• Even reverse engineering software like Frida

They were selected keeping in mind their contribution to the functionality diversity of the existing pool. So if a tool that is not already in the list would only get added if it focused on a region unexplored by the other tool OR if it seemed to be a better alternate to its functionally closest tool.

Tools like Suricata and Zeek were opted due to their known compatibility. Wazuh was chosen for being the updated forks of their counterparts and Guymager, while having limited variations over its alternatives, was chosen due to its actively contributing community.

It was also very important for the tools to be able to fit into it’s parent project. We intended to use these white papers as a point of reference for the integration of these tools in a much larger Security Operations Center that is powered entirely by Free and Open Source tools

You may find our collated overview of these tools along with their uses and relevant links here: Link

But the fun doesn’t stop there – the FOSSX Challenge has set the stage for an even bigger and better sequel: the Summer of Code. This time around, participants will be invited to suggest ways to make existing open-source tools even better or propose new ways to combine different tools. It’s like a giant puzzle, with everyone working together to create something truly amazing.

But the fun doesn’t stop there – the FOSSX Challenge has set the stage for an even bigger and better sequel: the Summer of Code. This time around, participants will be invited to suggest ways to make existing open-source tools even better or propose new ways to combine different tools. It’s like a giant puzzle, with everyone working together to create something truly amazing.

So buckle up, because the world of cybersecurity just got a whole lot more exciting!

A huge thank you to our Knowledge partners MUKTI, without whose support the FOSSx Challenge would have been half as impactful (and half as fun).

Insights from the FOSSx Challenge
- Het Joshi (Founder, MUKTI)

In the dynamic landscape of technology, the Free and Open Source Software (FOSS) movement stands as a beacon of innovation, collaboration, and inclusivity. Recently, the FOSSx Challenge served as a testament to these values, bringing together bright minds from diverse backgrounds to push the boundaries of what’s possible in the realm of open-source software.

As a knowledge partner through MUKTI – our student community, the event held special significance. We had the pleasure of guiding and mentoring about 200 teams from across the country. It was not merely a competition but a celebration of creativity, teamwork, and the spirit of giving back to the community. Participants, ranging from seasoned developers to enthusiastic newcomers, showcased their talents, exchanged ideas, and forged lasting connections.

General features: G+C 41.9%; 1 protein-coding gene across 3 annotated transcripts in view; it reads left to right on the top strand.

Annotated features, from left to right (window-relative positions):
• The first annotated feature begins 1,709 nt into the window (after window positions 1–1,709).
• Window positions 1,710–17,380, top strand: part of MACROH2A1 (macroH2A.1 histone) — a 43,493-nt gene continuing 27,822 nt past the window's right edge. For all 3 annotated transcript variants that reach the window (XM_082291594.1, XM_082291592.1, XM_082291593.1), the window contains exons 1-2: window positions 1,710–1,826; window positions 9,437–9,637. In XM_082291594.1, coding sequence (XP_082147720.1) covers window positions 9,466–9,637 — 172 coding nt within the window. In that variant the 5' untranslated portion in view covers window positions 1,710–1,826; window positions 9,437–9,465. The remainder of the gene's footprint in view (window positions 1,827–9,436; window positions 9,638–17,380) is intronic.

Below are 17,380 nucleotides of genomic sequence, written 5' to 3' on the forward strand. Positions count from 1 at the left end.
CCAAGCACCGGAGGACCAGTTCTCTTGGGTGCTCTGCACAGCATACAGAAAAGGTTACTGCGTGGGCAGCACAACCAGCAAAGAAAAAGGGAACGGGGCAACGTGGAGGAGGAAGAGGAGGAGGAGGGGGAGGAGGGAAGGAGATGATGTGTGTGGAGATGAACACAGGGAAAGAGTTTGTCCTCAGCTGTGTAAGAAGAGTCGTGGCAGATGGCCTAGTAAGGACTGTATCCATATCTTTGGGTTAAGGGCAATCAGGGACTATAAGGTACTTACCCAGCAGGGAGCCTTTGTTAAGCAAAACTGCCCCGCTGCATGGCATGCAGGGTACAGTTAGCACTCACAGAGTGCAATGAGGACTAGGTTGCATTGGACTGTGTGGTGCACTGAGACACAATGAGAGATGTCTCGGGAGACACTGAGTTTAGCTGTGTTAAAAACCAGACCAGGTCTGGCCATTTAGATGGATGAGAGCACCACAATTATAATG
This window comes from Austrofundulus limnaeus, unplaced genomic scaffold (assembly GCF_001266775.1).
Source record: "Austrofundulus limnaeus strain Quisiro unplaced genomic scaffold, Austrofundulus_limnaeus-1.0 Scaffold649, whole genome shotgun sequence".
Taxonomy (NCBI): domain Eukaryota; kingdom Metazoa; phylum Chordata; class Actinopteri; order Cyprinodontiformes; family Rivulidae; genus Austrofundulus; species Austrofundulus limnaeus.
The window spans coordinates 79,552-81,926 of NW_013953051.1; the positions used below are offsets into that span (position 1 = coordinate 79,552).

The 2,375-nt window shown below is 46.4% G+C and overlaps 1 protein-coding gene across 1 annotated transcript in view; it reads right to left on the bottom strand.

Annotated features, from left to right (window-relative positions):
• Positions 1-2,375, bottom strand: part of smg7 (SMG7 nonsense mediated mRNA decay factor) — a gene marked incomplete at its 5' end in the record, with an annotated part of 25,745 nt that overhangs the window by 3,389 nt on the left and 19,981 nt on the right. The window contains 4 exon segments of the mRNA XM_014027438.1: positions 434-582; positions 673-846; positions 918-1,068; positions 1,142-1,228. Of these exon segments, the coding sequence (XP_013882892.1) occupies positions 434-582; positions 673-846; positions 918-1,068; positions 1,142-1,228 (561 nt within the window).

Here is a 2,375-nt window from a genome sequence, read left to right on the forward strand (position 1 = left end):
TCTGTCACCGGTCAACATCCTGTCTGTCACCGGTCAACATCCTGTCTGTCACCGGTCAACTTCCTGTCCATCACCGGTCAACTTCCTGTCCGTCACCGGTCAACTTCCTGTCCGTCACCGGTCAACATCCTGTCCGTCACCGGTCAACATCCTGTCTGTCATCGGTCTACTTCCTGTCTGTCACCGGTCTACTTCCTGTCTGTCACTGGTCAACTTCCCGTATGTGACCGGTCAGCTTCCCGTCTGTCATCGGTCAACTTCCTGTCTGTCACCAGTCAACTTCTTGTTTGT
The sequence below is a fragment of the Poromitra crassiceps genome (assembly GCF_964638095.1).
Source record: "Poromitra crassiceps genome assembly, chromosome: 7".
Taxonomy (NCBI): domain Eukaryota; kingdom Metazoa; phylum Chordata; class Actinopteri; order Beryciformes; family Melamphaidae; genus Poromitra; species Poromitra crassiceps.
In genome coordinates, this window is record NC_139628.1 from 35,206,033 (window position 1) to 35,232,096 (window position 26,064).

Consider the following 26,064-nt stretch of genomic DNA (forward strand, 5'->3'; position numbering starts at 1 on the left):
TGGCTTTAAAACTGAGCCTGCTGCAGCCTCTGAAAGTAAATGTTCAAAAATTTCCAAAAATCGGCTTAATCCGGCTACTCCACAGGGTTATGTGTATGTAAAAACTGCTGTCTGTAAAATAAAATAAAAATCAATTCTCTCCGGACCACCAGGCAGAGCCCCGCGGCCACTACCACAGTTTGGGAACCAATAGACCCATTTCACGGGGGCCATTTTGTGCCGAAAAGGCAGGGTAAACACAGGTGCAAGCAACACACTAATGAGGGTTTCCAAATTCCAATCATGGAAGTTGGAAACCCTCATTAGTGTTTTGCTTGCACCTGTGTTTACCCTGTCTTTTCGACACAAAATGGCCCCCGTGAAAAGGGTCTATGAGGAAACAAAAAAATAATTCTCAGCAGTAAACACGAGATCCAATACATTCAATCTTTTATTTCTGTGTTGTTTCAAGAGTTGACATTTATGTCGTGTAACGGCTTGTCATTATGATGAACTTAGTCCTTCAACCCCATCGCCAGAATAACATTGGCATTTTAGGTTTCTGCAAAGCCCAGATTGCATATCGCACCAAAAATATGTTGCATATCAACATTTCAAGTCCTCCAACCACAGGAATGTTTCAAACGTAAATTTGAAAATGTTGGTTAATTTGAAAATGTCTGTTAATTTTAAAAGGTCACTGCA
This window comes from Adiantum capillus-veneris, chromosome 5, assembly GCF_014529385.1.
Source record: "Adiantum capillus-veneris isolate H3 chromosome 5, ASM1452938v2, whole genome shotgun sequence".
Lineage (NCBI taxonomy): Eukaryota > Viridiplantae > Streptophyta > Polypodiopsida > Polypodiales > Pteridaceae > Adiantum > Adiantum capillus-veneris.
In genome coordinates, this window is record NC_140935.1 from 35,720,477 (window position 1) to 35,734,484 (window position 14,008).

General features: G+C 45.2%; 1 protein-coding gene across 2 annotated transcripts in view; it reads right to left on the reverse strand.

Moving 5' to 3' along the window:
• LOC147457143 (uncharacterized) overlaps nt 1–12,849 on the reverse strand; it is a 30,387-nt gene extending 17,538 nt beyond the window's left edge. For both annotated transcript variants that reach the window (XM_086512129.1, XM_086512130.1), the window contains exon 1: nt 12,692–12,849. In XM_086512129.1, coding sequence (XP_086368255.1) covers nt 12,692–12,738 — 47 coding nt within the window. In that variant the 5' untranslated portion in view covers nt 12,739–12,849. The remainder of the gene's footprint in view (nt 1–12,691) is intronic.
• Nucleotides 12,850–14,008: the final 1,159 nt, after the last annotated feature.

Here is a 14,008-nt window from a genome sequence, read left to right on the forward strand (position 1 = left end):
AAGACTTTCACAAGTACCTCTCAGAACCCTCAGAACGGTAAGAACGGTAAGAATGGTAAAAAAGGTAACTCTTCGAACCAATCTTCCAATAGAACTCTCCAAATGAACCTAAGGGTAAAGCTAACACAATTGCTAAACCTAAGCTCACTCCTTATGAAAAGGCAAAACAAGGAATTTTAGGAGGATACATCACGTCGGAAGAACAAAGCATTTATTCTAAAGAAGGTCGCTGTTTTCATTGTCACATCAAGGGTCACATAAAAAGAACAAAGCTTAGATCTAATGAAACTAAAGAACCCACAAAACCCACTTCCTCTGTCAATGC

The relevance of these Open-Source Cybersecurity Challenges in today’s world cannot be overstated. In an era where technology is ubiquitous and its impact profound, fostering an environment where collaboration thrives is essential. These challenges serve as incubators for innovation, providing a platform for individuals to leverage their skills for the greater good. Moreover, they play a crucial role in democratising technology, making it accessible to all and empowering individuals to shape the future.

Reflecting on the event, it was inspiring to witness the sheer diversity of ideas and suggested improvements to the projects presented. From enhancing accessibility in software to tackling pressing security issues, the range of topics covered was both impressive and heartening. It reaffirmed the belief that technology, when harnessed for the right purposes, has the power to drive positive change and empower communities.

As we look ahead, events like the FOSSx Challenge serve as catalysts for progress, driving innovation, and fostering a culture of collaboration that transcends boundaries. They remind us that the true essence of technology lies not in its complexity but in its ability to unite us in a shared pursuit of knowledge and excellence.

In conclusion, I extend my heartfelt appreciation to the entire Trust Lab team and everyone else who made the FOSSx Challenge a resounding success. Your passion, dedication, and commitment to the principles of open source have not only enriched our lives but also laid the foundation for a future where technology serves as a force for good.